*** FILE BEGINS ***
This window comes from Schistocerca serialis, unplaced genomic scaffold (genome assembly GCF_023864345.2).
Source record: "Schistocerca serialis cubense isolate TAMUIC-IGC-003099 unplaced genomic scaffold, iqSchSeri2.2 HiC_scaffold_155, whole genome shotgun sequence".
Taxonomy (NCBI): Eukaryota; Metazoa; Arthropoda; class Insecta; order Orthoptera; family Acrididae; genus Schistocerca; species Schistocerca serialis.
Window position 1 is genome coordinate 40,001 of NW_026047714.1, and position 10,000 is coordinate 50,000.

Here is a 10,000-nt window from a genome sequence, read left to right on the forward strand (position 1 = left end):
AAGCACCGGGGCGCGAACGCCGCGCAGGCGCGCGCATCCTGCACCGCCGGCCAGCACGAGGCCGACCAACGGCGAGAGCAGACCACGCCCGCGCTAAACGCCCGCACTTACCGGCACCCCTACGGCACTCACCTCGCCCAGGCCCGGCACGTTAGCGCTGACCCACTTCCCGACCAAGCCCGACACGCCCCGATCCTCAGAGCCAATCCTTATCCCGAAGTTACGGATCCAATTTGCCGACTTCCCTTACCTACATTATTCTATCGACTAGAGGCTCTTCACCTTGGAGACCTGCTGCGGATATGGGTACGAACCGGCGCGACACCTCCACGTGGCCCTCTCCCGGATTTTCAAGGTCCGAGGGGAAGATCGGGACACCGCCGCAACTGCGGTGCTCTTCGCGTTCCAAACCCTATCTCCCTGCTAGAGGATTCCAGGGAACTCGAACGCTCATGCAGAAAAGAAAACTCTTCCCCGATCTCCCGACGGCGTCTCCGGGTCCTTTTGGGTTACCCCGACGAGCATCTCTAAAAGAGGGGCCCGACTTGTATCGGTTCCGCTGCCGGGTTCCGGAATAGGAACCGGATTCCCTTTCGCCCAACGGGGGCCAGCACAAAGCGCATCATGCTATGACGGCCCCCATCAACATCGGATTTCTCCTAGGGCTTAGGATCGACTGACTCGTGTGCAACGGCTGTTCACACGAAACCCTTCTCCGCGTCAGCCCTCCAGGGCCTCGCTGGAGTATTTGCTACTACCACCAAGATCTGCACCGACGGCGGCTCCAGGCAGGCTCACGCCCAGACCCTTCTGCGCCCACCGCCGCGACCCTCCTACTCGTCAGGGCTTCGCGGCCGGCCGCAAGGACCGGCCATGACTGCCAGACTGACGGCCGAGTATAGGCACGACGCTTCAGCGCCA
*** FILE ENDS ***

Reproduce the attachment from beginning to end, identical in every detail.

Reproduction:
This window comes from Schistocerca serialis, unplaced genomic scaffold (genome assembly GCF_023864345.2).
Source record: "Schistocerca serialis cubense isolate TAMUIC-IGC-003099 unplaced genomic scaffold, iqSchSeri2.2 HiC_scaffold_155, whole genome shotgun sequence".
Taxonomy (NCBI): Eukaryota; Metazoa; Arthropoda; class Insecta; order Orthoptera; family Acrididae; genus Schistocerca; species Schistocerca serialis.
Window position 1 is genome coordinate 40,001 of NW_026047714.1, and position 10,000 is coordinate 50,000.

Here is a 10,000-nt window from a genome sequence, read left to right on the forward strand (position 1 = left end):
AAGCACCGGGGCGCGAACGCCGCGCAGGCGCGCGCATCCTGCACCGCCGGCCAGCACGAGGCCGACCAACGGCGAGAGCAGACCACGCCCGCGCTAAACGCCCGCACTTACCGGCACCCCTACGGCACTCACCTCGCCCAGGCCCGGCACGTTAGCGCTGACCCACTTCCCGACCAAGCCCGACACGCCCCGATCCTCAGAGCCAATCCTTATCCCGAAGTTACGGATCCAATTTGCCGACTTCCCTTACCTACATTATTCTATCGACTAGAGGCTCTTCACCTTGGAGACCTGCTGCGGATATGGGTACGAACCGGCGCGACACCTCCACGTGGCCCTCTCCCGGATTTTCAAGGTCCGAGGGGAAGATCGGGACACCGCCGCAACTGCGGTGCTCTTCGCGTTCCAAACCCTATCTCCCTGCTAGAGGATTCCAGGGAACTCGAACGCTCATGCAGAAAAGAAAACTCTTCCCCGATCTCCCGACGGCGTCTCCGGGTCCTTTTGGGTTACCCCGACGAGCATCTCTAAAAGAGGGGCCCGACTTGTATCGGTTCCGCTGCCGGGTTCCGGAATAGGAACCGGATTCCCTTTCGCCCAACGGGGGCCAGCACAAAGCGCATCATGCTATGACGGCCCCCATCAACATCGGATTTCTCCTAGGGCTTAGGATCGACTGACTCGTGTGCAACGGCTGTTCACACGAAACCCTTCTCCGCGTCAGCCCTCCAGGGCCTCGCTGGAGTATTTGCTACTACCACCAAGATCTGCACCGACGGCGGCTCCAGGCAGGCTCACGCCCAGACCCTTCTGCGCCCACCGCCGCGACCCTCCTACTCGTCAGGGCTTCGCGGCCGGCCGCAAGGACCGGCCATGACTGCCAGACTGACGGCCGAGTATAGGCACGACGCTTCAGCGCCA